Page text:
Leaving Alesund the sky became gray and misty but still absolutely camera-worthy.
Facing light northerlies (which meant they’d be right on our nose), we passed fishing boats, Coast Guard patrol, ferries, and cruise ships who were also sailing through the inside passage heading north.
As promised, we saw evidence of Midsummer night’s bonfires, and that midnight sun converted overnights to over-day passages.
The next day was also a day of blue glass with just teasing ripples ruffling the surface, so, more motoring…
while JUANONA quickly took on her passage look.
There are a lot of rainbows around here, and we passed one on this passage.
The island of Lovund appeared out of the mist or mizzle as the Brits say.
We anchored in their outer harbor and prepped for dinghying ashore with Chris modeling our compliance with Norway’s boating safety.
Rowing to the community dock (for some reason Max likes to keep our electric motor unused) we scouted out showers, groceries, wifi, the puffins’ cliff (which we didn’t visit because of time and we’d seen them in the Farne Islands… remember the head wounds? :), and laundry. The showers and laundry were available via the honor payment system so we paid for and enjoyed three hot showers and decided to do laundry the next day.
That night we pulled out our first Oh Hell game of our 2015 cruise, and I promptly lost both games. Nothing unusual for me.
Friday morning we again rowed ashore. I say ‘we’ but it’s really Max and Chris doing all the work while I stand like a big bow sprit. Laundry was unloaded and, after fiddling with the washing machine knobs all in Norwegian, we finally got the water to run into the machine and hopefully mix with the soap.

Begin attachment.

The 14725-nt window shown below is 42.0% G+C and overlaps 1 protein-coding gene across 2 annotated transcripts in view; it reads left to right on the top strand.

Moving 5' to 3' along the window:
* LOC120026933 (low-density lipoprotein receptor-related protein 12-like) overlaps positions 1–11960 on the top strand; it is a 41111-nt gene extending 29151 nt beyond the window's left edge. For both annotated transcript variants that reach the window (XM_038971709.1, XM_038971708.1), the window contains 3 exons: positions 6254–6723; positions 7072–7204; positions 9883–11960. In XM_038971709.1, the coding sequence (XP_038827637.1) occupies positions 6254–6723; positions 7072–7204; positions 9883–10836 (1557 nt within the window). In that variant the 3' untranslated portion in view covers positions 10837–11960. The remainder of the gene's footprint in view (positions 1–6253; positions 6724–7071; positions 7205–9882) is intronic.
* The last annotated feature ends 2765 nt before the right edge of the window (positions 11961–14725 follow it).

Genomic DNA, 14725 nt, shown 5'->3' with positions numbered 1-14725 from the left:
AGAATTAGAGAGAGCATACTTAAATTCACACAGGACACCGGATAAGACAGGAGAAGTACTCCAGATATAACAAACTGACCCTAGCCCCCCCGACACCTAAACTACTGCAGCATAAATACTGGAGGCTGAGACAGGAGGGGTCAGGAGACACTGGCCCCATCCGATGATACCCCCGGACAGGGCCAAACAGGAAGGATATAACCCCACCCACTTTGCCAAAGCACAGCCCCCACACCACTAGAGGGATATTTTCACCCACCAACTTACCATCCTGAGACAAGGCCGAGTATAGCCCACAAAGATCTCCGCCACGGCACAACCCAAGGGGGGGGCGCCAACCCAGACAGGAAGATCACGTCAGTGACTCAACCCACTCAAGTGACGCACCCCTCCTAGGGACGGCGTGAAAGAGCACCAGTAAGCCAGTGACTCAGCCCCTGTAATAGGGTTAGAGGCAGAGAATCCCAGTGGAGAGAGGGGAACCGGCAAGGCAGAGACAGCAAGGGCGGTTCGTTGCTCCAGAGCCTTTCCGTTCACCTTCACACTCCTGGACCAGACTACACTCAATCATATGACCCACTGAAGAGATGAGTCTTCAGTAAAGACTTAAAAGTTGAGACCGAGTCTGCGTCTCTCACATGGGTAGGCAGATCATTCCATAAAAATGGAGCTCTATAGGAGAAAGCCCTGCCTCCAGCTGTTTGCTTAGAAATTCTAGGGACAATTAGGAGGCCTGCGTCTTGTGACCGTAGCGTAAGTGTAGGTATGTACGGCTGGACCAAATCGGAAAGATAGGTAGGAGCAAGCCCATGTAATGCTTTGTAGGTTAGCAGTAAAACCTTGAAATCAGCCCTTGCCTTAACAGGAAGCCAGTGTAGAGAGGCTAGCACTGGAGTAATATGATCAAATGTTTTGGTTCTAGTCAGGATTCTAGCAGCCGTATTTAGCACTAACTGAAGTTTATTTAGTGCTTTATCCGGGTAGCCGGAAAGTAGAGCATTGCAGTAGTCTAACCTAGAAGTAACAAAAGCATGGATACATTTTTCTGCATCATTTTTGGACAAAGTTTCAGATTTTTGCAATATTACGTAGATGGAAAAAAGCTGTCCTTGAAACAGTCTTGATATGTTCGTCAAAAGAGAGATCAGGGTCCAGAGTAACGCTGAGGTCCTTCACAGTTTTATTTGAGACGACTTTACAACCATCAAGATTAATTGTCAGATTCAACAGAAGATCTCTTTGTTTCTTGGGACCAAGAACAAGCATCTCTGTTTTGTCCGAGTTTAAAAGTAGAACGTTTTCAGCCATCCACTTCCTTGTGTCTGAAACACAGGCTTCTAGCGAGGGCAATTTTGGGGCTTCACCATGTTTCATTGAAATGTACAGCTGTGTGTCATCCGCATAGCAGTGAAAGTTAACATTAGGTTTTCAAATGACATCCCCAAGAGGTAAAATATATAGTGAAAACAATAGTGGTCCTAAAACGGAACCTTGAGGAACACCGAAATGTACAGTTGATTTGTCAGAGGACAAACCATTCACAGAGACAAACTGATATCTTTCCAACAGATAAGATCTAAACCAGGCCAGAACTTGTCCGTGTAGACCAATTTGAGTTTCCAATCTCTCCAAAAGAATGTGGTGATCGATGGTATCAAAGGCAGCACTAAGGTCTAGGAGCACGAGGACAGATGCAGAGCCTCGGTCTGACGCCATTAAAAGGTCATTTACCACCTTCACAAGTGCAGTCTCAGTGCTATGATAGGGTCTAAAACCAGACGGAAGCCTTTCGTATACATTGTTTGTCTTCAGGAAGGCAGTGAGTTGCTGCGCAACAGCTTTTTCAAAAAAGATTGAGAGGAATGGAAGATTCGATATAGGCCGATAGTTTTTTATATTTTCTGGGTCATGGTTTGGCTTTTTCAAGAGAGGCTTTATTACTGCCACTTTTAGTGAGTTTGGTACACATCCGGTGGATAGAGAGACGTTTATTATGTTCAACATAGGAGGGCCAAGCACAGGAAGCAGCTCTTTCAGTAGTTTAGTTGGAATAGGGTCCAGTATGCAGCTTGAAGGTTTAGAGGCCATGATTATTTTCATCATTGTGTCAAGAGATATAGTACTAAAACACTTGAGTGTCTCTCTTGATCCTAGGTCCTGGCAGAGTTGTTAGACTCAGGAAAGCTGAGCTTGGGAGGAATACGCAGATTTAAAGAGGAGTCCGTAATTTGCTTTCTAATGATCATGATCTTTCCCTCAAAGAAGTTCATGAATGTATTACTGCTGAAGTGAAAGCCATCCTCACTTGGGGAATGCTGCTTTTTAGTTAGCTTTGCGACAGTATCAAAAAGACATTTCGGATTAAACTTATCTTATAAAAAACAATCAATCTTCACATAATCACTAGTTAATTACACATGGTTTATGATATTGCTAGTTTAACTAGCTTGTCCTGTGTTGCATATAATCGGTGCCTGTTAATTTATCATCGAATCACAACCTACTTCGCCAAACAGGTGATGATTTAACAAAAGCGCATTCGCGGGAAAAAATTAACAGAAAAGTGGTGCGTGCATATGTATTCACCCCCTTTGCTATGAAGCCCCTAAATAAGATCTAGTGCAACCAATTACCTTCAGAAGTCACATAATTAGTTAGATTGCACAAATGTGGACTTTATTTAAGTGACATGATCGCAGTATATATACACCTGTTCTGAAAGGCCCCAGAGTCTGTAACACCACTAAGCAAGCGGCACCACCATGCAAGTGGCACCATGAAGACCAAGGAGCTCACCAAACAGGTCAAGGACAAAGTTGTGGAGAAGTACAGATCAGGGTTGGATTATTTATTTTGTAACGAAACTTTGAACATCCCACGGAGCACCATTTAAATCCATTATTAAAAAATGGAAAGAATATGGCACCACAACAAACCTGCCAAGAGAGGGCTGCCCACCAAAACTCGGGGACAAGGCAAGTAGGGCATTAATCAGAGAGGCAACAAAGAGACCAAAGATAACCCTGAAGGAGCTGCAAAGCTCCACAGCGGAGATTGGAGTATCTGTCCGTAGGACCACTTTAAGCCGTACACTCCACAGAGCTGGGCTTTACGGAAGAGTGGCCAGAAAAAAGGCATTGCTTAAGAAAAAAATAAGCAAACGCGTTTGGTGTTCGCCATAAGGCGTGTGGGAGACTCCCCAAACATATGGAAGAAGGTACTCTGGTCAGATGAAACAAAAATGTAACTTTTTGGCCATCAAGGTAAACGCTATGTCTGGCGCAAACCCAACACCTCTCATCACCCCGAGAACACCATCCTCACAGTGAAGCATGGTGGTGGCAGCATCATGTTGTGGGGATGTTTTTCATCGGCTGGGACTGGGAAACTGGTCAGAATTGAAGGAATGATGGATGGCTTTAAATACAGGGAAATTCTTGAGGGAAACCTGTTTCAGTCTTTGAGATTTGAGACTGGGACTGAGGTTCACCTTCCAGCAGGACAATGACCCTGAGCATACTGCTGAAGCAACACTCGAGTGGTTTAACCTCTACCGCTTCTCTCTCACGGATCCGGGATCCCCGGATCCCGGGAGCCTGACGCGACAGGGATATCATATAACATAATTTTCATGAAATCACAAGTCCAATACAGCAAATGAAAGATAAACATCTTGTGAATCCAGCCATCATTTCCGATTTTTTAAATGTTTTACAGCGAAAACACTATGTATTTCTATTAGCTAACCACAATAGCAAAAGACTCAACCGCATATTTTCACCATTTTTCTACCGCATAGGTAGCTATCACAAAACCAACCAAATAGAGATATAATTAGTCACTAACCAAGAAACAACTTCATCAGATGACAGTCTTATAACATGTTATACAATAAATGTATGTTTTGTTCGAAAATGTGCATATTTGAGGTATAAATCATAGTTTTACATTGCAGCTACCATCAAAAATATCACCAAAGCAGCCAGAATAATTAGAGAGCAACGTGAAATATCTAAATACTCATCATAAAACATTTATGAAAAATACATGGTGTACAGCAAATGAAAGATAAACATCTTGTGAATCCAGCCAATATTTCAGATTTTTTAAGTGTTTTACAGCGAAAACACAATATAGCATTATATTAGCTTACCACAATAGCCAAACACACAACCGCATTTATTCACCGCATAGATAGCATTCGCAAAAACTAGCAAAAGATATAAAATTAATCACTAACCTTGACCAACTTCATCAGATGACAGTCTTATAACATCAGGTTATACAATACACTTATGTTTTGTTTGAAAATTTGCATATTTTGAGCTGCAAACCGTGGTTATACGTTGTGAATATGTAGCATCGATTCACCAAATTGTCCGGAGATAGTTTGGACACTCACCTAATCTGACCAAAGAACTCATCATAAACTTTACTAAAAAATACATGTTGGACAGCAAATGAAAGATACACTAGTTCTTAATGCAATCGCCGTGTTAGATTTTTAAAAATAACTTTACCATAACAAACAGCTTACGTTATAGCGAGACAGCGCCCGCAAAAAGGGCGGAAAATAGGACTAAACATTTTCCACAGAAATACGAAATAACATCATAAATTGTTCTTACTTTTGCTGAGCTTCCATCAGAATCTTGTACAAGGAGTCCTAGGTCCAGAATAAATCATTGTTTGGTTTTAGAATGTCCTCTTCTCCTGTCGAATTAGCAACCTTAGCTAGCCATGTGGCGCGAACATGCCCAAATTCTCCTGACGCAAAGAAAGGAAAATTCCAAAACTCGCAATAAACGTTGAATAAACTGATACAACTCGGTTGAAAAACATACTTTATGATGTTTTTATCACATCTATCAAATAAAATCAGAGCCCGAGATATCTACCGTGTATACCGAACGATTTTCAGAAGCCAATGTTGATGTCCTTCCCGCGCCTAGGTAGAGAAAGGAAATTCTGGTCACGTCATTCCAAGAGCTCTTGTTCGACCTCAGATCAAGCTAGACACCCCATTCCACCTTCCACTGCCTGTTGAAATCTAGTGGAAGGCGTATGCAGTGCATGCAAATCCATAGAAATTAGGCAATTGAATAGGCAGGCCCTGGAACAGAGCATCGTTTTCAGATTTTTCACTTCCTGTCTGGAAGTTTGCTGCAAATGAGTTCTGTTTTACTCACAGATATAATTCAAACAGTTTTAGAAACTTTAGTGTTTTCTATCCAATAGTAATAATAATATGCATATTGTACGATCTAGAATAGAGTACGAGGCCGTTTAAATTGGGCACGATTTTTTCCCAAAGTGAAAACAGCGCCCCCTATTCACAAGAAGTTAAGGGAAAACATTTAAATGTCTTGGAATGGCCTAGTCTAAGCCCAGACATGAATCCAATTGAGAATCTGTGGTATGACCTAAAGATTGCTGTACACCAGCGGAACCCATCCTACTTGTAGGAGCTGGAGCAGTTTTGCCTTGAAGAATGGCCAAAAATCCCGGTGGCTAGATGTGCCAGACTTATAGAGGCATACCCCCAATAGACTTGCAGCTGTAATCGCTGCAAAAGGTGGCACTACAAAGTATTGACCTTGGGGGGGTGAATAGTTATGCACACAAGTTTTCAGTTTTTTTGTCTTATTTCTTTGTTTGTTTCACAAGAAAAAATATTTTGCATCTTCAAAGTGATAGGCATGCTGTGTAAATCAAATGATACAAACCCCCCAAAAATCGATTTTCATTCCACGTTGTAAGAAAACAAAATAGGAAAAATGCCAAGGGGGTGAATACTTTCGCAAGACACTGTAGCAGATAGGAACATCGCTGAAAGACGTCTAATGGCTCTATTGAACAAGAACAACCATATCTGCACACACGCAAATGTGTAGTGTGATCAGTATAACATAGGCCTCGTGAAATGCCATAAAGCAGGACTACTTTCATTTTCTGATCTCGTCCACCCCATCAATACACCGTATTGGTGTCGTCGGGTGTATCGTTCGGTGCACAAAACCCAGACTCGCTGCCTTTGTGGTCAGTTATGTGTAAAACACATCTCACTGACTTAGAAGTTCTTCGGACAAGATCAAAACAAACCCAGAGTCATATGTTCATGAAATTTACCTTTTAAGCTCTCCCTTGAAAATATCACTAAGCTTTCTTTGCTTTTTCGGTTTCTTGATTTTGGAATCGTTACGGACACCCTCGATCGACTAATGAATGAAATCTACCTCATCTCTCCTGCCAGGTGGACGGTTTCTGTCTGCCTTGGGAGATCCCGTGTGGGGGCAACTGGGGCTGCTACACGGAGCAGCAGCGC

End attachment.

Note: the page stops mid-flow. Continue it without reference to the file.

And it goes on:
Taking turns, we each visited the lovely hotel where the staff said absolutely no problem using their wifi. Max and I stopped at the grocery store, which seemed really substantial for such a small village, where he purchased a sandwich and immediately attracted an unwelcome following.
Friday, June 26
With winds favorable we decided to leave for another group of islands, the Traena Archipelago. Only ten or so miles from Lovund was Sanna, an island that Chris said hosted a music festival in early July. Unfortunately, we wouldn’t be able to attend it, but we could anchor in a stunning cove then hike a bit around the island.
It was the typical warm-weather sailing here in Norway,
which means we always look forward to reaching our next anchorage and heat below.
In addition to the music festival, this island had some hikes, which took us up our cove (Lovund Island is center-left in the background),
through spongy paths (honestly, it felt like walking on a pillow with all the moss and vegetation covering the stones)
where ebony slugs greased the paths (Chris provided the perspective here).
We wanted to see two special features of this island: Kirkhellaen, the church cave, which served as the music festival’s natural amphitheater and the tunnel that runs through one of the peaks.
The cave was our first stop and it was HUGE.
A sign provided some history beginning with bone and stone age residents.
And, the sound was magnificent, so, of course, we had to test it out…
as well as take some background shots that conveyed our privilege of experiencing this landscape.
From there we continued around to the north side of the island and the hike up to the ridge where the tunnel was. I started it but my fear of heights quickly took over, and I watched as Max and Chris finished the climb…
And, later I saw the photo ops from the top, such as our anchorage…
the little fishing town of Sanna…
the fish farms located on the next island over…
and the spectacular view looking back east from whence we came.
Chris did walk through the tunnel, which was totally black. Max ventured in about 25 feet, then backtracked to meet up with me at the bottom.
Speaking with some Norwegians heading up the same trail, I discovered I could have reached the top by taking the tunnel from the other side. Goes to show how much trail maps would help :)